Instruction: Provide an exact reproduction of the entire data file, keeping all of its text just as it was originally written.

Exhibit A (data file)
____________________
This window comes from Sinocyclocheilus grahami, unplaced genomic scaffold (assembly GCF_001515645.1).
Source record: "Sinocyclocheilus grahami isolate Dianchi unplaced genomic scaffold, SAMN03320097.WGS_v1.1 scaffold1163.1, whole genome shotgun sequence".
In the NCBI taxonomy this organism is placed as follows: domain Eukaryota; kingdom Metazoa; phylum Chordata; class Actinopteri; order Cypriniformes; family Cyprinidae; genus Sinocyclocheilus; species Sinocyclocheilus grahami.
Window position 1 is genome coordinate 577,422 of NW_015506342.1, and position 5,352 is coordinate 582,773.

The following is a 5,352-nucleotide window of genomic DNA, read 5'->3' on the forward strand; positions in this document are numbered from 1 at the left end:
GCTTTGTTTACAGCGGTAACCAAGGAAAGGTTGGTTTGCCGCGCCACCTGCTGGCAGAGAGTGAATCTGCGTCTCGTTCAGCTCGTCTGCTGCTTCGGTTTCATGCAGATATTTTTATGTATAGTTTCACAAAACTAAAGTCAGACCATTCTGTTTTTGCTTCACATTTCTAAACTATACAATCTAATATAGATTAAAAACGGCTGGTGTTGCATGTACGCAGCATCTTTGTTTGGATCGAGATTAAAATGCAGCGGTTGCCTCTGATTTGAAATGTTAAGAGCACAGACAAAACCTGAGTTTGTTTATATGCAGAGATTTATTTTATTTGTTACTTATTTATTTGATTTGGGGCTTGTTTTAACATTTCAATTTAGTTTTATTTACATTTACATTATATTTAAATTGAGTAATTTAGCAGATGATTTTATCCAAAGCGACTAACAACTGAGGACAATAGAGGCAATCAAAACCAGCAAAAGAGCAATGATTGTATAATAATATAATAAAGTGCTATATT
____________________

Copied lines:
This window comes from Sinocyclocheilus grahami, unplaced genomic scaffold (assembly GCF_001515645.1).
Source record: "Sinocyclocheilus grahami isolate Dianchi unplaced genomic scaffold, SAMN03320097.WGS_v1.1 scaffold1163.1, whole genome shotgun sequence".
In the NCBI taxonomy this organism is placed as follows: domain Eukaryota; kingdom Metazoa; phylum Chordata; class Actinopteri; order Cypriniformes; family Cyprinidae; genus Sinocyclocheilus; species Sinocyclocheilus grahami.
Window position 1 is genome coordinate 577,422 of NW_015506342.1, and position 5,352 is coordinate 582,773.

The following is a 5,352-nucleotide window of genomic DNA, read 5'->3' on the forward strand; positions in this document are numbered from 1 at the left end:
GCTTTGTTTACAGCGGTAACCAAGGAAAGGTTGGTTTGCCGCGCCACCTGCTGGCAGAGAGTGAATCTGCGTCTCGTTCAGCTCGTCTGCTGCTTCGGTTTCATGCAGATATTTTTATGTATAGTTTCACAAAACTAAAGTCAGACCATTCTGTTTTTGCTTCACATTTCTAAACTATACAATCTAATATAGATTAAAAACGGCTGGTGTTGCATGTACGCAGCATCTTTGTTTGGATCGAGATTAAAATGCAGCGGTTGCCTCTGATTTGAAATGTTAAGAGCACAGACAAAACCTGAGTTTGTTTATATGCAGAGATTTATTTTATTTGTTACTTATTTATTTGATTTGGGGCTTGTTTTAACATTTCAATTTAGTTTTATTTACATTTACATTATATTTAAATTGAGTAATTTAGCAGATGATTTTATCCAAAGCGACTAACAACTGAGGACAATAGAGGCAATCAAAACCAGCAAAAGAGCAATGATTGTATAATAATATAATAAAGTGCTATATT